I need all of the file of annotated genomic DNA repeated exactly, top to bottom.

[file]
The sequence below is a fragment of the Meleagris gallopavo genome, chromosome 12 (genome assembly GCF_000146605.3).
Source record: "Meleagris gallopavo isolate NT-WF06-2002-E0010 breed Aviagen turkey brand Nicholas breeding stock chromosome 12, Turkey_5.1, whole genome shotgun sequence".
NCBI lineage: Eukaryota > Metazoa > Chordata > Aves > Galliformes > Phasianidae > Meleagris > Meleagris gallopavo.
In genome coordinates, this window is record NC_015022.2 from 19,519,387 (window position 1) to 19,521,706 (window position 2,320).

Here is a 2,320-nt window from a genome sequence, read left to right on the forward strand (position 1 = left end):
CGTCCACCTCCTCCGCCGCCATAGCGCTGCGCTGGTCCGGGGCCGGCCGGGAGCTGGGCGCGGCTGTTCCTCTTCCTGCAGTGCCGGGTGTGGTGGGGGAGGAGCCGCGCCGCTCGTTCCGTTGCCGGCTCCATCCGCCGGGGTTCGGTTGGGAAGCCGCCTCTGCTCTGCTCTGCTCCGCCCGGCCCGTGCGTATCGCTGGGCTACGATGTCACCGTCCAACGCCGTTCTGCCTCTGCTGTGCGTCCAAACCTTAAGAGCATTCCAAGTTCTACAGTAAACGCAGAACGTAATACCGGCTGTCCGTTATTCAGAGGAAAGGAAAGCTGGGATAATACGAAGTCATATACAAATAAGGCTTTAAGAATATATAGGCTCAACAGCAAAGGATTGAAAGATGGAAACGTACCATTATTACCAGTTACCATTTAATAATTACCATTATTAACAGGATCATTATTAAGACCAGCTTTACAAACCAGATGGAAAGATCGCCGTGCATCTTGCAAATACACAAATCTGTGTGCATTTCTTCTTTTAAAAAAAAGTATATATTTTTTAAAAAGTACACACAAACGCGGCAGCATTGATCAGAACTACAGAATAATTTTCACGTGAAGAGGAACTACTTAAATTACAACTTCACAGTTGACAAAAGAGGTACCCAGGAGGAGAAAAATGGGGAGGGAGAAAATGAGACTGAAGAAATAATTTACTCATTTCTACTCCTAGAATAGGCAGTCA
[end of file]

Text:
The sequence below is a fragment of the Meleagris gallopavo genome, chromosome 12 (genome assembly GCF_000146605.3).
Source record: "Meleagris gallopavo isolate NT-WF06-2002-E0010 breed Aviagen turkey brand Nicholas breeding stock chromosome 12, Turkey_5.1, whole genome shotgun sequence".
NCBI lineage: Eukaryota > Metazoa > Chordata > Aves > Galliformes > Phasianidae > Meleagris > Meleagris gallopavo.
In genome coordinates, this window is record NC_015022.2 from 19,519,387 (window position 1) to 19,521,706 (window position 2,320).

Here is a 2,320-nt window from a genome sequence, read left to right on the forward strand (position 1 = left end):
CGTCCACCTCCTCCGCCGCCATAGCGCTGCGCTGGTCCGGGGCCGGCCGGGAGCTGGGCGCGGCTGTTCCTCTTCCTGCAGTGCCGGGTGTGGTGGGGGAGGAGCCGCGCCGCTCGTTCCGTTGCCGGCTCCATCCGCCGGGGTTCGGTTGGGAAGCCGCCTCTGCTCTGCTCTGCTCCGCCCGGCCCGTGCGTATCGCTGGGCTACGATGTCACCGTCCAACGCCGTTCTGCCTCTGCTGTGCGTCCAAACCTTAAGAGCATTCCAAGTTCTACAGTAAACGCAGAACGTAATACCGGCTGTCCGTTATTCAGAGGAAAGGAAAGCTGGGATAATACGAAGTCATATACAAATAAGGCTTTAAGAATATATAGGCTCAACAGCAAAGGATTGAAAGATGGAAACGTACCATTATTACCAGTTACCATTTAATAATTACCATTATTAACAGGATCATTATTAAGACCAGCTTTACAAACCAGATGGAAAGATCGCCGTGCATCTTGCAAATACACAAATCTGTGTGCATTTCTTCTTTTAAAAAAAAGTATATATTTTTTAAAAAGTACACACAAACGCGGCAGCATTGATCAGAACTACAGAATAATTTTCACGTGAAGAGGAACTACTTAAATTACAACTTCACAGTTGACAAAAGAGGTACCCAGGAGGAGAAAAATGGGGAGGGAGAAAATGAGACTGAAGAAATAATTTACTCATTTCTACTCCTAGAATAGGCAGTCA